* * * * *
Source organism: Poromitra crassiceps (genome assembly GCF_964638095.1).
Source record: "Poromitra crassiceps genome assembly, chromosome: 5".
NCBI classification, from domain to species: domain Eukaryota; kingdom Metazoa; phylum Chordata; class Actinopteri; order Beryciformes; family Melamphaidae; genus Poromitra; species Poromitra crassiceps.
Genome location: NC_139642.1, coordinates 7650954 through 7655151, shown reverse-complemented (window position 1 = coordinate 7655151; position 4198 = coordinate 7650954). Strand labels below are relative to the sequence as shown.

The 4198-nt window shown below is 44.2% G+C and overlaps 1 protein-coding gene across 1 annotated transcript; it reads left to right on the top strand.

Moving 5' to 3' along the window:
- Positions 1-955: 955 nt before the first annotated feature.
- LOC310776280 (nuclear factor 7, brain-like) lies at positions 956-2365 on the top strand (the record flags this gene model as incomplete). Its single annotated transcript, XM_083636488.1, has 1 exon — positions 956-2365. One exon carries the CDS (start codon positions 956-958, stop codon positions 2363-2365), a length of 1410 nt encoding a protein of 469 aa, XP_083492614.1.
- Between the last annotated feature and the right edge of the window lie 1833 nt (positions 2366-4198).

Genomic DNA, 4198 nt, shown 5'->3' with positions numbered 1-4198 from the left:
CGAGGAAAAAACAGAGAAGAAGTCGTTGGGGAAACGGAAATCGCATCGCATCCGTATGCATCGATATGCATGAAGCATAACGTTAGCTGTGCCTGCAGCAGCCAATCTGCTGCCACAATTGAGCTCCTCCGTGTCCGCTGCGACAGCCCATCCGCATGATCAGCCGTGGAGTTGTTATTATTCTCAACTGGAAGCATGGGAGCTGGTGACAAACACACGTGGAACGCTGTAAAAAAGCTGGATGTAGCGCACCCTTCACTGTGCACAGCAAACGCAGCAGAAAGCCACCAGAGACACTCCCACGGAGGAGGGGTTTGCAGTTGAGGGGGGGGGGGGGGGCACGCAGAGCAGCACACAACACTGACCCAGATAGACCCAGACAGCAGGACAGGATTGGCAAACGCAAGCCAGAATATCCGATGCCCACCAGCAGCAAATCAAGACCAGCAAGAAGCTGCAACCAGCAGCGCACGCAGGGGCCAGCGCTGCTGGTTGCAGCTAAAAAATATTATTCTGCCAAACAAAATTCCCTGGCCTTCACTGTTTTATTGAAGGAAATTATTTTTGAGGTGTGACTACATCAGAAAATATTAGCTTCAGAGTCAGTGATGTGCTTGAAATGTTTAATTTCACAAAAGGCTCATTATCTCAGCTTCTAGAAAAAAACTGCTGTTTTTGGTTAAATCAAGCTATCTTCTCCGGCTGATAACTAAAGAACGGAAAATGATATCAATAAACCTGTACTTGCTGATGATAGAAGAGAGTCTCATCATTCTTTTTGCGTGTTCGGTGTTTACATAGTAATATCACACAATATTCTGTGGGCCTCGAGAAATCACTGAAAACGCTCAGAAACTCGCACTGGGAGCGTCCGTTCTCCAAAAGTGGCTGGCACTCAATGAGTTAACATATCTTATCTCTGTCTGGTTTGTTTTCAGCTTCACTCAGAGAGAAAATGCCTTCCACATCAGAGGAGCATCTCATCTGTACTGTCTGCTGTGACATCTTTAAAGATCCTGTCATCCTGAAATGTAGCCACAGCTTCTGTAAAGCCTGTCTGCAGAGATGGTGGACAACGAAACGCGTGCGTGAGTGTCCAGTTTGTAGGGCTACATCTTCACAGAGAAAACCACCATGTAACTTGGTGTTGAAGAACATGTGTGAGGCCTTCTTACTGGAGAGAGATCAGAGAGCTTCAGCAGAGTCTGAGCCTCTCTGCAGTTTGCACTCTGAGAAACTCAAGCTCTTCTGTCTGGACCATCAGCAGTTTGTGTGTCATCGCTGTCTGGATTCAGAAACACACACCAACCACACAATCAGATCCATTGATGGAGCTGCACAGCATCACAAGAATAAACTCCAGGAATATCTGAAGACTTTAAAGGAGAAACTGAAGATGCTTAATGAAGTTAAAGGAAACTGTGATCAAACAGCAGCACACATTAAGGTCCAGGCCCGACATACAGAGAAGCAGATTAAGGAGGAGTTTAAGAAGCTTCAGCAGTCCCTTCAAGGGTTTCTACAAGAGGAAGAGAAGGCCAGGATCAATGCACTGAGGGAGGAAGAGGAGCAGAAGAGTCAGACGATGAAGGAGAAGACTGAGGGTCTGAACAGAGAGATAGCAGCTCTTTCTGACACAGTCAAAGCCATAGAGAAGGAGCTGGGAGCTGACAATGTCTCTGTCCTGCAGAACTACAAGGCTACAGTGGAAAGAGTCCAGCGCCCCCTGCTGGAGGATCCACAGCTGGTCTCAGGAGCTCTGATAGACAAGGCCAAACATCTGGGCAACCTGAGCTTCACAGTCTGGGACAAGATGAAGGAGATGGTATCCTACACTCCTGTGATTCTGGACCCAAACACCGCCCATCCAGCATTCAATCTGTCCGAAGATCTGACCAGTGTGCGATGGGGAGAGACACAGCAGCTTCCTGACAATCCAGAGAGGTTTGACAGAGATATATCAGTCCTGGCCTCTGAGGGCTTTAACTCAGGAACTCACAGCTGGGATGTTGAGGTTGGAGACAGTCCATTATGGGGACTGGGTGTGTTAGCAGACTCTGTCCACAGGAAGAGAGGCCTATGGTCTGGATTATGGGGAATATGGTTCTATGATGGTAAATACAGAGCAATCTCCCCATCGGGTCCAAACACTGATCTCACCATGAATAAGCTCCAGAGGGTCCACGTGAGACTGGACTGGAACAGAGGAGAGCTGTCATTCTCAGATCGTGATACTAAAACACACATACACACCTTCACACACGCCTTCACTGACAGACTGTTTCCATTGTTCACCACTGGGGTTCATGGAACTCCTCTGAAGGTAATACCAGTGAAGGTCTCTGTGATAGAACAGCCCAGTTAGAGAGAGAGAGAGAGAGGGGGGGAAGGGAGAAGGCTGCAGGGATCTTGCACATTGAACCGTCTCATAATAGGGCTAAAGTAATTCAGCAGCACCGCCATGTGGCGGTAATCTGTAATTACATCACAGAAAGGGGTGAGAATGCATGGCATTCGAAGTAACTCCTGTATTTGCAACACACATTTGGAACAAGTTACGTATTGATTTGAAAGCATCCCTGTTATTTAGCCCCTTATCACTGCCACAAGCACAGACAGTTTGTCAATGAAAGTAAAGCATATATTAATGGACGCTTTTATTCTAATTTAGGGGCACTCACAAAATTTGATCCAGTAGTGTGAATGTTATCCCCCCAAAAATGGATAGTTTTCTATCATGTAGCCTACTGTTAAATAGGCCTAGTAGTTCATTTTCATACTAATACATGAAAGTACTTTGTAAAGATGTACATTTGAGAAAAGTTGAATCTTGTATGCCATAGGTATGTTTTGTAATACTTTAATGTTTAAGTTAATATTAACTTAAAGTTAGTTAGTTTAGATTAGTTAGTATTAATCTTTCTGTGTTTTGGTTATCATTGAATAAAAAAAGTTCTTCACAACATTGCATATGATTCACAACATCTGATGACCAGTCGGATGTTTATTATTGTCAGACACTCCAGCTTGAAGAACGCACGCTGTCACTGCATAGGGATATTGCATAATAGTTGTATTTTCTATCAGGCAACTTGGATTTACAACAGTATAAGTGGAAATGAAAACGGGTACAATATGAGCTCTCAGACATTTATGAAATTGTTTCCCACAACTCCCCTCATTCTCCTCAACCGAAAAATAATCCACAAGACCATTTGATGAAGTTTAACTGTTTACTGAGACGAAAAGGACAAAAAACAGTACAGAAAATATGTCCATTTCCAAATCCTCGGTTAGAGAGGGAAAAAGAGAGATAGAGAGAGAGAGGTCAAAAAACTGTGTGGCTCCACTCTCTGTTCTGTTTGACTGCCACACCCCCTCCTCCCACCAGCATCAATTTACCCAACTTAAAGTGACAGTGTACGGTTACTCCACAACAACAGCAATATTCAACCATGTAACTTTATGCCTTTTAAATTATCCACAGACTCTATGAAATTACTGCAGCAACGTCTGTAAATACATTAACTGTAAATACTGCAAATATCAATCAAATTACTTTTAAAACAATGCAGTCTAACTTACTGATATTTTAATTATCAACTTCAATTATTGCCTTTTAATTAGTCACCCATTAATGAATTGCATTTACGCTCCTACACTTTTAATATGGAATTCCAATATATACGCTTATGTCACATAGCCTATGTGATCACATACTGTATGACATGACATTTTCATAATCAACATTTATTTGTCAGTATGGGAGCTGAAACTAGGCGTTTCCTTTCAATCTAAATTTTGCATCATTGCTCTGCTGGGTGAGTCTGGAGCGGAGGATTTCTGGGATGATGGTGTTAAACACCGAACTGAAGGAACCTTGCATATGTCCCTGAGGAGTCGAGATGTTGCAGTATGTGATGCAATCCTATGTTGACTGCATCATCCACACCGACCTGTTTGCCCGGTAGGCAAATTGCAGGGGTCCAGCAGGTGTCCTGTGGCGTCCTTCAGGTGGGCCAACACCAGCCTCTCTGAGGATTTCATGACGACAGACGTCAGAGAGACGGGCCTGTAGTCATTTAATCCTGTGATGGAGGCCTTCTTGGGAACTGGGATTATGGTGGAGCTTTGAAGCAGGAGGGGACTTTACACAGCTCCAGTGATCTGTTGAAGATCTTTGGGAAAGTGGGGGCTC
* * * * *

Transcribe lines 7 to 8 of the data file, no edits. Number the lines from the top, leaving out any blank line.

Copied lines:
- Positions 1-955: 955 nt before the first annotated feature.
- LOC310776280 (nuclear factor 7, brain-like) lies at positions 956-2365 on the top strand (the record flags this gene model as incomplete). Its single annotated transcript, XM_083636488.1, has 1 exon — positions 956-2365. One exon carries the CDS (start codon positions 956-958, stop codon positions 2363-2365), a length of 1410 nt encoding a protein of 469 aa, XP_083492614.1.